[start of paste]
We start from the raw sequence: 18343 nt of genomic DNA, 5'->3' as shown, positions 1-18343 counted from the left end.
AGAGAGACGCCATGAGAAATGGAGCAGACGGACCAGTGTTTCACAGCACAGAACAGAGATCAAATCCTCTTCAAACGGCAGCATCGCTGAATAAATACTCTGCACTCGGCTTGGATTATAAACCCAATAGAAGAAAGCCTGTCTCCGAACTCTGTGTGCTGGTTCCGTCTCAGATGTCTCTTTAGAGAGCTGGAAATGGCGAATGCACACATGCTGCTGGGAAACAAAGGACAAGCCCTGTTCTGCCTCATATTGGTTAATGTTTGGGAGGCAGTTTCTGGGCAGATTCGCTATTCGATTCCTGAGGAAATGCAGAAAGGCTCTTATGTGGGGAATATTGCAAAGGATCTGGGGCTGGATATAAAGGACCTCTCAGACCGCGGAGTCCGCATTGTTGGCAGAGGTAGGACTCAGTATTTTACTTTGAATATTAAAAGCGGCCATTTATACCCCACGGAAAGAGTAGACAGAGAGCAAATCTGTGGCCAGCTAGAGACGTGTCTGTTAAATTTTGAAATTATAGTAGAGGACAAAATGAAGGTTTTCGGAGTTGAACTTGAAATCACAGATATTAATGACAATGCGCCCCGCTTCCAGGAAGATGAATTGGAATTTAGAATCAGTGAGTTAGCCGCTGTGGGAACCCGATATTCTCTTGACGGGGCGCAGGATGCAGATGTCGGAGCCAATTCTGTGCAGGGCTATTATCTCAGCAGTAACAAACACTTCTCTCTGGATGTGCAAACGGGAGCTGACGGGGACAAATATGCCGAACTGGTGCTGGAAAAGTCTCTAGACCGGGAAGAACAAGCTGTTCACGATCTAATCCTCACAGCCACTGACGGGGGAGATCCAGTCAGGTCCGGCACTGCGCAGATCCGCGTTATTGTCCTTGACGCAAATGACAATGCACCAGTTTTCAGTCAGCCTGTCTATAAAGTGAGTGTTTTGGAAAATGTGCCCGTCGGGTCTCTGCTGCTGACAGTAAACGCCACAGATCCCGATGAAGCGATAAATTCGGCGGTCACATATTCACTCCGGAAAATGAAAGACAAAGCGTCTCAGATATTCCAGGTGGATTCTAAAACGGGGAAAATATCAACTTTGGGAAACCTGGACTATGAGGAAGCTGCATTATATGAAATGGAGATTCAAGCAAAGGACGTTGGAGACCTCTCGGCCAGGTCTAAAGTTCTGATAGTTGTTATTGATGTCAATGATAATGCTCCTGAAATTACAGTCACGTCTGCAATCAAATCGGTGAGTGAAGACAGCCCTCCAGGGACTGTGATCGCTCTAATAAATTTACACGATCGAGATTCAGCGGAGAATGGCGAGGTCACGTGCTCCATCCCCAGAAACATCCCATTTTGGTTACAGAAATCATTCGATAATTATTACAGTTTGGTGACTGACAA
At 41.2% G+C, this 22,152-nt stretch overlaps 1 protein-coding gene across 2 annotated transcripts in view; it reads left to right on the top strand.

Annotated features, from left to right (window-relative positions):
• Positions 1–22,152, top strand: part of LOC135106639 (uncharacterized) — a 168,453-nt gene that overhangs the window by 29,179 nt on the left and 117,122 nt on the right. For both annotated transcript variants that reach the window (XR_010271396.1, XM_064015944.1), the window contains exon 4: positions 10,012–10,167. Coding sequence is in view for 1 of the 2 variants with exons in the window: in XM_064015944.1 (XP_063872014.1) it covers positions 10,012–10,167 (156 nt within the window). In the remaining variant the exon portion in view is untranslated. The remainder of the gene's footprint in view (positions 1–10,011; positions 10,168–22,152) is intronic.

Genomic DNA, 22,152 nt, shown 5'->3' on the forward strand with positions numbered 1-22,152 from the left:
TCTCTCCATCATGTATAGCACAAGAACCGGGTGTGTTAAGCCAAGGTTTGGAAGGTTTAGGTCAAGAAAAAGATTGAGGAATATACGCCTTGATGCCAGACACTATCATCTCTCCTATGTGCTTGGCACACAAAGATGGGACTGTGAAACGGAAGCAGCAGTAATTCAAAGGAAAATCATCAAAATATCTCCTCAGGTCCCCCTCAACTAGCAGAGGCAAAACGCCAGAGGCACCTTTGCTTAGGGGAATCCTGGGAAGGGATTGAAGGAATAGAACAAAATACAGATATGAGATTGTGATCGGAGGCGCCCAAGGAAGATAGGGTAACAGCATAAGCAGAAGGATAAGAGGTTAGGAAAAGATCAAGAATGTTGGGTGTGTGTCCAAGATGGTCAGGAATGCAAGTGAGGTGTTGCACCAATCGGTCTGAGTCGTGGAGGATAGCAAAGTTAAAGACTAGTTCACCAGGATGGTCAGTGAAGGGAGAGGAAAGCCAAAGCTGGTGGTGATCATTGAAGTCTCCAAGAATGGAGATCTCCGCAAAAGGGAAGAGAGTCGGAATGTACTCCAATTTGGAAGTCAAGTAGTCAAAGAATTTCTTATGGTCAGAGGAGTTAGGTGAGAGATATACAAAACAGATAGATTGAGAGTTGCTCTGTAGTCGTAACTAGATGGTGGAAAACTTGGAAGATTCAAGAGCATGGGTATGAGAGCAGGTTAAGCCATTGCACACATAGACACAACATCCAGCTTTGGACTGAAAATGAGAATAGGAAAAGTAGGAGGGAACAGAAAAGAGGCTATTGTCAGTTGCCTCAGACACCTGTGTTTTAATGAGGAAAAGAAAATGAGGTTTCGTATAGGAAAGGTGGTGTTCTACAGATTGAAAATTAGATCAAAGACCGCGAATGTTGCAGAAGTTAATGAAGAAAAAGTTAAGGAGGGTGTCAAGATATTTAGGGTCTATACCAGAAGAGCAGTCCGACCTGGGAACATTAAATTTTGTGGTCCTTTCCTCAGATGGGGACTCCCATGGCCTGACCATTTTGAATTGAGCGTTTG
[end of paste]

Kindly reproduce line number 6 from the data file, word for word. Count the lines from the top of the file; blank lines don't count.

Genomic DNA, 22,152 nt, shown 5'->3' on the forward strand with positions numbered 1-22,152 from the left: